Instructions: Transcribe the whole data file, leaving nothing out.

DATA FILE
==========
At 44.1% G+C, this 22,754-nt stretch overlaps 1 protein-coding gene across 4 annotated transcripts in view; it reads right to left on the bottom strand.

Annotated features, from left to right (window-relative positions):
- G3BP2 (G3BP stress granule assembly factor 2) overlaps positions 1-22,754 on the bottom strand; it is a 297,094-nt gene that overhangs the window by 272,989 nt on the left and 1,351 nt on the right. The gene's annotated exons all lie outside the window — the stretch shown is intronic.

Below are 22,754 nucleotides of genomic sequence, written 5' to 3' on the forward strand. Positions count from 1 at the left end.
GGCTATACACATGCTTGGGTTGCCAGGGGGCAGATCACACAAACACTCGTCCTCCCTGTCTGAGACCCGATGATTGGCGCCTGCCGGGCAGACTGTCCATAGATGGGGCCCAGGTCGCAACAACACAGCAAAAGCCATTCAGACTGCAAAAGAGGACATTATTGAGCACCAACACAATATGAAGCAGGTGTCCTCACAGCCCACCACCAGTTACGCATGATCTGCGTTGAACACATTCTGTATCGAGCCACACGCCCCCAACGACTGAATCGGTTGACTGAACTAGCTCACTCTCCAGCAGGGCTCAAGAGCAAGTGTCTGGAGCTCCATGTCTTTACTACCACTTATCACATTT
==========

At 44.1% G+C, this 22,754-nt stretch overlaps 1 protein-coding gene across 4 annotated transcripts in view; it reads right to left on the bottom strand.

Annotated features, from left to right (window-relative positions):
- G3BP2 (G3BP stress granule assembly factor 2) overlaps positions 1-22,754 on the bottom strand; it is a 297,094-nt gene that overhangs the window by 272,989 nt on the left and 1,351 nt on the right. The gene's annotated exons all lie outside the window — the stretch shown is intronic.

Below are 22,754 nucleotides of genomic sequence, written 5' to 3' on the forward strand. Positions count from 1 at the left end.
GGCTATACACATGCTTGGGTTGCCAGGGGGCAGATCACACAAACACTCGTCCTCCCTGTCTGAGACCCGATGATTGGCGCCTGCCGGGCAGACTGTCCATAGATGGGGCCCAGGTCGCAACAACACAGCAAAAGCCATTCAGACTGCAAAAGAGGACATTATTGAGCACCAACACAATATGAAGCAGGTGTCCTCACAGCCCACCACCAGTTACGCATGATCTGCGTTGAACACATTCTGTATCGAGCCACACGCCCCCAACGACTGAATCGGTTGACTGAACTAGCTCACTCTCCAGCAGGGCTCAAGAGCAAGTGTCTGGAGCTCCATGTCTTTACTACCACTTATCACATTT